On the paying side of clip art, I've never been disappointed at ArtToday (http://www.arttoday.com), a subscription service with over 1,900,000 clip art images, plus photographs and fonts (great for making headers and the like).
The site, notably used by Grey Ghost Games for the Fudge RPG, charges for the work of compiling and sorting out these public domain images at the rate of $7.95 for one week, or $49.95 for 3 months, with rates going down per week after that. This ranges into the expensive, but the fact that they offer one-week subscriptions does help. By making a good list of images you're looking for, you could feasibly buy only a week's worth of time and get everything you need. In addition, buying an account with a few friends or other game designers may be a good idea. As the images are public domain, there's no copyright laws being broken by sharing access. (Note: the site does not smile on this idea. It may be a good idea for one person to have an account and look for images for you. Multiple logins from different IP addresses all at the same time is not the best thought. And the site's run by good people, so try to obey their rules.)
Lastly, do think about paying for some art. Most artists will be willing to work with you, especially when you're making a game for such little profit. Look around on the web and find some artists that you like and give them an offer. I got the idea long ago from Ron Edwards (http://www.sorcerer-rpg.com) to basically lease art from artists - I pay for the rights to use their art in one game, and they retain all other rights. They can even sell the art again. By making a deal like this, an artist might be willing to come down on his price.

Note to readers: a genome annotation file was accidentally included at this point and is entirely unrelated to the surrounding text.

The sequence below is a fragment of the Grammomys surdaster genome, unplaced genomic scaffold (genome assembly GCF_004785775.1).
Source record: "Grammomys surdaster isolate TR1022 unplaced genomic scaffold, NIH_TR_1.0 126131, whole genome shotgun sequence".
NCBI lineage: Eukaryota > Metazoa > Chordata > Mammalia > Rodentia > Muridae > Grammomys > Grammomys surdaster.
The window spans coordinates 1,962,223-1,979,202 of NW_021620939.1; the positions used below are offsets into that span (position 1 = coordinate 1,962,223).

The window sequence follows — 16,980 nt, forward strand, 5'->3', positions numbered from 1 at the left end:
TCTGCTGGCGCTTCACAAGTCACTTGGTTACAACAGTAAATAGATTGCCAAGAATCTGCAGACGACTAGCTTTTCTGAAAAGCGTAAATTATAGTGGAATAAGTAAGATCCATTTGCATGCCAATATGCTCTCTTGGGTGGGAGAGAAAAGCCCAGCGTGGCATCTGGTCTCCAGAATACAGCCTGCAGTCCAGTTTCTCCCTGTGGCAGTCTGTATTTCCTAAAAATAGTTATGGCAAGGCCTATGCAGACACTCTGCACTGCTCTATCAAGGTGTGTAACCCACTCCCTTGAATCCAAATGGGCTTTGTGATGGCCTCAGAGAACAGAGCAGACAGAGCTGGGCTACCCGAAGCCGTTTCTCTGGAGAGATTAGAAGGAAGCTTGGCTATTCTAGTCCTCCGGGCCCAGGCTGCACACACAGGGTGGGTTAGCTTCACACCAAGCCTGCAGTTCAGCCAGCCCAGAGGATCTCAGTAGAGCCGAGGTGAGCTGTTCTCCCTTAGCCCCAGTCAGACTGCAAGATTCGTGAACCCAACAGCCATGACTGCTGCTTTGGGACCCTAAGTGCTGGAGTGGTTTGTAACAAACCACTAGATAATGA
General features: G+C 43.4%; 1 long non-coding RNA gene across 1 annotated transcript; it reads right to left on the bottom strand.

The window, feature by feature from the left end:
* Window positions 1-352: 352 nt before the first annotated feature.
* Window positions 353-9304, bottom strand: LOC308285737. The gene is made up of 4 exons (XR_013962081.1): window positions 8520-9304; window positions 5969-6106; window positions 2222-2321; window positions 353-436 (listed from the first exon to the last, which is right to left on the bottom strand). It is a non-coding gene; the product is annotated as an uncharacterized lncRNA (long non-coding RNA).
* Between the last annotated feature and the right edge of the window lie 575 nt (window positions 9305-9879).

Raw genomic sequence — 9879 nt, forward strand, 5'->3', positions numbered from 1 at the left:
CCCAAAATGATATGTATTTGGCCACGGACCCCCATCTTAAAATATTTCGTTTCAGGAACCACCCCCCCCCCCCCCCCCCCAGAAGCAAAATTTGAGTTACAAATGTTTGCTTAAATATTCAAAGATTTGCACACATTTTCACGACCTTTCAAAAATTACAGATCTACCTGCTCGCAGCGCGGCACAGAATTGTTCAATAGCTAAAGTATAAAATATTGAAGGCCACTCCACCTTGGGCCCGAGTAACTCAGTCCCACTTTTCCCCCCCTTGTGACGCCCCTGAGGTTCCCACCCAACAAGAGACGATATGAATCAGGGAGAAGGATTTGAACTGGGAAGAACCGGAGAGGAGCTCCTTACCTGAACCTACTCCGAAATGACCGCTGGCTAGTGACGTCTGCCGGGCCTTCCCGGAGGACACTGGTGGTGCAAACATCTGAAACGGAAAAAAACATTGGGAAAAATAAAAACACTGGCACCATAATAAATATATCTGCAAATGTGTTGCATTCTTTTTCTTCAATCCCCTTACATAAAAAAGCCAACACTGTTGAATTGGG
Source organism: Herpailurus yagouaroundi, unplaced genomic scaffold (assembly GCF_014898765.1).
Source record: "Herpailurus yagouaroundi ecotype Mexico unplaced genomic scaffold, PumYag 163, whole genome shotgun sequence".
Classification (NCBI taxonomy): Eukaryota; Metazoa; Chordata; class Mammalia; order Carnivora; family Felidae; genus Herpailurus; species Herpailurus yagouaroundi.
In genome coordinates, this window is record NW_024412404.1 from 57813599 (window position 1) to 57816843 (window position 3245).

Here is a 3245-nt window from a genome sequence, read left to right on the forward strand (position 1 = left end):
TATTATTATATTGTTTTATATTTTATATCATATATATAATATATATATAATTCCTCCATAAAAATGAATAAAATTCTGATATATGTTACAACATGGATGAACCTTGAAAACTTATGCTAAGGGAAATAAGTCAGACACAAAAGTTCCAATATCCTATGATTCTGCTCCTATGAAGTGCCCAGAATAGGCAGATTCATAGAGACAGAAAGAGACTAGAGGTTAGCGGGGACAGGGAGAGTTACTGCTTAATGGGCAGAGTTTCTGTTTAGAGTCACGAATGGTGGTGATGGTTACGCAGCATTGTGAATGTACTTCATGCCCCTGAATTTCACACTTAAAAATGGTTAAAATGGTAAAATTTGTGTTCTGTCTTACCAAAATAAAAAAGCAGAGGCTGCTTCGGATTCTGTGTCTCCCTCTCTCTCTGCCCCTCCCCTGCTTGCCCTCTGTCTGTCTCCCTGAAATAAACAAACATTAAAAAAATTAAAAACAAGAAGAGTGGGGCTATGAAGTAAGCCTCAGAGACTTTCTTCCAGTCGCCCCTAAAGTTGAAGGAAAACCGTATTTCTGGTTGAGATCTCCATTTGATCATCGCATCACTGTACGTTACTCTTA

Layout is where the money usually flies out of your wallet. Adobe Pagemaker, QuarkXPress, and Adobe InDesign, the big three layout programs, are hundreds of dollars each. If you want to offer your game as anything but a web page, you'll need to do some layout, though.
Your first option is using the tools at your command. If you're using Microsoft Word, OpenOffice, or AbiWord, you can do simple layout. I laid out my first two games completely in word processors, and they turned out alright. (I would have never tried to lay out Donjon in a word processor, though.) If you're using Gobe Productive, you're in even more luck - it is made to do simple layout.
For heavy-duty layout, I can't recommend Serif's Page Plus 8 (http://www.serif.com - $85) enough. is completely laid out in Page Plus, and it handled it beautifully. Features like a built-in word processor help tremendously, and the price is below any other layout program. If you plan to make more than one game, I suggest getting this product.